The National Anthem in theatres might have its roots in Socialism

When I lived in China, I heard many stories of life during the Cultural Revolution. One of them was related to me by a colleague of mine. It was 1998 and the Titanic was one of the 10 international films released in China during the time. Imagine that the quota for the entire year was 10 films! It was almost like there was a quota on entertainment which had to be carefully rationed out like everything else.

Then my colleague related a heart-warming story. During the Cultural Revolution, I believe her mother went out wearing a beautiful blue dress, a dark coat and high heeled shoes. Later in the evening, she had the misfortune of being spotted by a few Red Guards who stopped her for her attire. Remember this was the time when the people were almost in uniform and it would have been difficult to even distinguish between a man and a woman. Instantly they took charge of her coat and high heeled shoes and she had to walk home about 7 km in snow during a heavy Beijing winter.

Although not perhaps explicitly stated in any clouded Marxian document, being well dressed would be considered prohibitively capitalistic and wasteful. Luxury is not necessarily a good word in traditional socialistic systems. Also, why should one person look better than another? Aren’t we all supposed to be dressed alike in the same uniform under socialist thought. So was the consumption of  any entertainment. After all, how does it help the welfare of the State? Or help factories to produce more goods? Or increase the wealth of the people? Again in some unsaid way,  glory as a result of suffering is deeply embedded in socialist thought. And is considered heroic.

That kind of thinking might remind you of why your Marxist friends in college always wore khaddar kurtas and pajamas with a jhola strapped around their shoulders while sporting Leninist beards! They all did look alike. And the only reason for hating Maynard Keynes in spite of the world celebrating him as a great economist, was the rather depressing fact that Keynes, in fact, had never read Marx and dismissed Das Capital as an outdated document.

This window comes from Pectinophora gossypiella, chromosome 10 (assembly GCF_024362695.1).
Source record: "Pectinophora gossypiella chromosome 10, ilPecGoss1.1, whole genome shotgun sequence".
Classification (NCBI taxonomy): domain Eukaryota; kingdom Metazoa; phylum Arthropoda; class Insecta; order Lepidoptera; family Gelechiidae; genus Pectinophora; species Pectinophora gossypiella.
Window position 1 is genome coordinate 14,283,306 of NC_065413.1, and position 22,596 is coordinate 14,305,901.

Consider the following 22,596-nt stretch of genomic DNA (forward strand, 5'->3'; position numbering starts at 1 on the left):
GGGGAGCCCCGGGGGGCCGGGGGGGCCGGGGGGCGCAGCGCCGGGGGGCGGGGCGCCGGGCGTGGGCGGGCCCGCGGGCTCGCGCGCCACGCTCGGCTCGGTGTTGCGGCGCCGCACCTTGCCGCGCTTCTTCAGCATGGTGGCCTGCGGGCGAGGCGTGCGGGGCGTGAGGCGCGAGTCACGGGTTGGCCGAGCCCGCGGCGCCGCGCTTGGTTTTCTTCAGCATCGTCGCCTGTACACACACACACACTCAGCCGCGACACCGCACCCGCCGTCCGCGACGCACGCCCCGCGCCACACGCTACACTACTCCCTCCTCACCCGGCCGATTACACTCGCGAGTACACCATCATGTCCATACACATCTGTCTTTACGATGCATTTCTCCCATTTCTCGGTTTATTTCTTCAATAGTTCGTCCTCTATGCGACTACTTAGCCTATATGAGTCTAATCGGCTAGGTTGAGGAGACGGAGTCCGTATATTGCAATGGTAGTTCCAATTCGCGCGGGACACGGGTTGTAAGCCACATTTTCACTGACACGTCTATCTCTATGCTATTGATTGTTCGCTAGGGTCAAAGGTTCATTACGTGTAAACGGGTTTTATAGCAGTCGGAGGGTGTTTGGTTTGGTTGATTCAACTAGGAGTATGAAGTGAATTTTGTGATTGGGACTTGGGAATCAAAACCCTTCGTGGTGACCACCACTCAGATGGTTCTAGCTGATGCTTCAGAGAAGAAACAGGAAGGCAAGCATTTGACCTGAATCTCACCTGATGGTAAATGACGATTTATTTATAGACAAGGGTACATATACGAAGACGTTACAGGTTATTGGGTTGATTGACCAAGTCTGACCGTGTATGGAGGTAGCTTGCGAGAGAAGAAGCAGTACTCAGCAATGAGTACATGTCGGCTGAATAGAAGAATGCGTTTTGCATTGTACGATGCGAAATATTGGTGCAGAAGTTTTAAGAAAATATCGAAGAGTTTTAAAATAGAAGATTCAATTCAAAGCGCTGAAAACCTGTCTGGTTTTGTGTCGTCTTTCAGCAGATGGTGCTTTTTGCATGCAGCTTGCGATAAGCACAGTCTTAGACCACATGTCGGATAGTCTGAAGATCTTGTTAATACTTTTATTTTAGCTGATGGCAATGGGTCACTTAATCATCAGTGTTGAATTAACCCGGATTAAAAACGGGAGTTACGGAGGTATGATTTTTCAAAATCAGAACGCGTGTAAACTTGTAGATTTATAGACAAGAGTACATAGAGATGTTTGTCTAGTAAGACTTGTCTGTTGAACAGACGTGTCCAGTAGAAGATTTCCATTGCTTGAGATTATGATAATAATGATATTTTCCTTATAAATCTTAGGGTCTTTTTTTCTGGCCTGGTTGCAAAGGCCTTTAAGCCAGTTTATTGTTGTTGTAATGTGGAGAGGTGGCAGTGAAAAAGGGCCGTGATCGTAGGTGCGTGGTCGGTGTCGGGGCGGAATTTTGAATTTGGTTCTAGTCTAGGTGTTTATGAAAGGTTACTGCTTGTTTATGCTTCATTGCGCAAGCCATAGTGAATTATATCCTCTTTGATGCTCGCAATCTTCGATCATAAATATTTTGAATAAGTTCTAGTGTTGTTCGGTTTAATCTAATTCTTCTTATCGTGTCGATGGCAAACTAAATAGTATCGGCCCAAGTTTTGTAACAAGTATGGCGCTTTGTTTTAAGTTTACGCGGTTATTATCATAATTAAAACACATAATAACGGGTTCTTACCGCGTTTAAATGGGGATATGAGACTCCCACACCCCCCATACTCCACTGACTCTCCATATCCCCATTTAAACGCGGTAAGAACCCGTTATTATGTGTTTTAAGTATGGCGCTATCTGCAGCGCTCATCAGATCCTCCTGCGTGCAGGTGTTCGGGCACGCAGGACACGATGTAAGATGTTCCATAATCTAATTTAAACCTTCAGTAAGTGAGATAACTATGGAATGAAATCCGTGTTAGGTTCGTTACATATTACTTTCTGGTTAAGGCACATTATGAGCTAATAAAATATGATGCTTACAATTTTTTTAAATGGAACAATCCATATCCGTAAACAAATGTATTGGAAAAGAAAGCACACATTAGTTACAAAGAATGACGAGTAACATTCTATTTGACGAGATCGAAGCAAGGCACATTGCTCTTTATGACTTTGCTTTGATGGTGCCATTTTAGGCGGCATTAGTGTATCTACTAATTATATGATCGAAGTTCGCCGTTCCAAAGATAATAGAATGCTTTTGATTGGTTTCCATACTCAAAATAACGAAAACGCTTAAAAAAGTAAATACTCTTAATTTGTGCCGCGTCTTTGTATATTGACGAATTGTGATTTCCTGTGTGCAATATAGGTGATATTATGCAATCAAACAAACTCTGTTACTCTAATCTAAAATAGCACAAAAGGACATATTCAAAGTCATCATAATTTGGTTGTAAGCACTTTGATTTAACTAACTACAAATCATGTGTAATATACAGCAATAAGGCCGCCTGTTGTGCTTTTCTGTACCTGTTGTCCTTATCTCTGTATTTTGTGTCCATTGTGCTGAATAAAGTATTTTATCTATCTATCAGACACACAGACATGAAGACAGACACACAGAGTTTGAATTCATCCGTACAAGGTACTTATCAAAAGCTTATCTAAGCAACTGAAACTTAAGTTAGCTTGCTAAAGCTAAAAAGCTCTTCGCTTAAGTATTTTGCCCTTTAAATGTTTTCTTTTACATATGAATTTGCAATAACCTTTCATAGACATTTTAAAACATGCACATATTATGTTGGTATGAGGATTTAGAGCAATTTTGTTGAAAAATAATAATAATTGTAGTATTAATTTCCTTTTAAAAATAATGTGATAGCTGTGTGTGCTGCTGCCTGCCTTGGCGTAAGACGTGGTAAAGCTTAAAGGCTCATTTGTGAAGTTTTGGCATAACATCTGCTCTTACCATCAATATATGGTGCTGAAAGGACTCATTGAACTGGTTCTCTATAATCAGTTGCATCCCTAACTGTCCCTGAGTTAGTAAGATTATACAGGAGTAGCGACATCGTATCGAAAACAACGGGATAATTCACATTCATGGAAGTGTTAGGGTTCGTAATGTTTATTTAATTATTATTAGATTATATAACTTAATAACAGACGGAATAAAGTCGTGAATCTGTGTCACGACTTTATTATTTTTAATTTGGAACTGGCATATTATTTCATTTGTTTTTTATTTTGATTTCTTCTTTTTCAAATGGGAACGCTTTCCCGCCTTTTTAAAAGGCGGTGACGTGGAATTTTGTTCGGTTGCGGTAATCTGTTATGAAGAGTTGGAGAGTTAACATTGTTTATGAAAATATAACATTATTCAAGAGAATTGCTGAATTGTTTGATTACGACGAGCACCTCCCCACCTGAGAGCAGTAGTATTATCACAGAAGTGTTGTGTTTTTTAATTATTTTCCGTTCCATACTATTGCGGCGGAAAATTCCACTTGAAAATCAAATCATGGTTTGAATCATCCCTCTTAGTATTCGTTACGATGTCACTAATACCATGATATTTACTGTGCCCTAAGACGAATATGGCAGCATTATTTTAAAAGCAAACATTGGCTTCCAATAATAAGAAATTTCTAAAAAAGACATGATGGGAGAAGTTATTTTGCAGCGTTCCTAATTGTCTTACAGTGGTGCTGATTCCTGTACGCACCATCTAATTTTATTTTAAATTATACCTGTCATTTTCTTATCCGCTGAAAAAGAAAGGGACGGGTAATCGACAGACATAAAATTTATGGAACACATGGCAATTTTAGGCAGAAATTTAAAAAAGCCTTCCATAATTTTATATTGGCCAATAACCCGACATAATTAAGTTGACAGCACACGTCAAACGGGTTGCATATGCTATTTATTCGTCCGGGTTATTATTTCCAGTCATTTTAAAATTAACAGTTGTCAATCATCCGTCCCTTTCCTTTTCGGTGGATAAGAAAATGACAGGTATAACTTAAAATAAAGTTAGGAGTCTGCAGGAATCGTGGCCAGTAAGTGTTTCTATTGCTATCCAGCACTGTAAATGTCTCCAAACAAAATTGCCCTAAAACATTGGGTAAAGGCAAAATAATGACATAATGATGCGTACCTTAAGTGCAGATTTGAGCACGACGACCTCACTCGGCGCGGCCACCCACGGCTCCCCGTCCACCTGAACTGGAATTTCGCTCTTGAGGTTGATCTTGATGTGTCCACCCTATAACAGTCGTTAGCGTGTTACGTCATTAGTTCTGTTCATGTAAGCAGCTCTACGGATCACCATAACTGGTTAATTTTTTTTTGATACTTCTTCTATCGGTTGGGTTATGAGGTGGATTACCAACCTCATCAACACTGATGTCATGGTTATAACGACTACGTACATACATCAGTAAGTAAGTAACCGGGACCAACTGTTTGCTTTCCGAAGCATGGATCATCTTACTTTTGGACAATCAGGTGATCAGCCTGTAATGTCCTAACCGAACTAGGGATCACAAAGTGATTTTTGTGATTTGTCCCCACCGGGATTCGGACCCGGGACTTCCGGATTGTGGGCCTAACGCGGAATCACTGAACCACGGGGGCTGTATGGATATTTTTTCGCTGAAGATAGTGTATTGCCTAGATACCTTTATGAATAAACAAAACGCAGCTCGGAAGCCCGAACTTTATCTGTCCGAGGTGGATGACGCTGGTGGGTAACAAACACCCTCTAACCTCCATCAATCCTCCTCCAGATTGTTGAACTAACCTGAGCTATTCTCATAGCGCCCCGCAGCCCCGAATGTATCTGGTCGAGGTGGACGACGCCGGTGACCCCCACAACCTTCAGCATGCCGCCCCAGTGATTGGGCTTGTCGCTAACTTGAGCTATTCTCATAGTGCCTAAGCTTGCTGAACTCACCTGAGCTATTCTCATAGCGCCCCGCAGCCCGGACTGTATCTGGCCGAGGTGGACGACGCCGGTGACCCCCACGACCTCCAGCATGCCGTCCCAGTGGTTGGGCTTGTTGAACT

Mid last year China sent shockwaves by banning live video streaming on the major online channels because it was not possible to censor streaming content.


India’s Pseudo-Socialism

During the 50s and 60s when Nehru with his henchman economic advisor PC Mahalanobis was steering India towards pseudo-socialistic thought, playing the national anthem became mandatory. Unsaid behind the dictat were two important principles:

  1. You are about to enjoy yourself while watching a movie, and any overt enjoyment and entertainment have capitalistic overtones.
  2. The least you can do under the circumstances is to remember your motherland as an obeisance, before you embark on this journey of enjoyment.
  3. Standing together does a lot for nationalism and patriotism which in socialistic economies is pretty much enforced.

Since then the practice has continued and Indians never questioned why  other countries don’t have such an unusual ritual.

So the Supreme Court judgment on playing the national anthem in theatres discretionary ,may well have a deeper meaning. That India is shedding some of the last remnants of socialist thought inflicted on us after Independence.

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Featured image courtesy BBC

Prabhakar Mundkur has spent 40 years in advertising and worked in India, Africa and Asia. He is currently Chief Mentor with HGS Interactive a part of HGS in the Hinduja Group. He is on the advisory board of Sol 's Arc ( ) an NGO dedicated to special education for intellectually challenged children. He is also a member of Whiteboard ( ) which supports senior management of NGOs in financial management, PR, Communication and HR through pro bono expertise.

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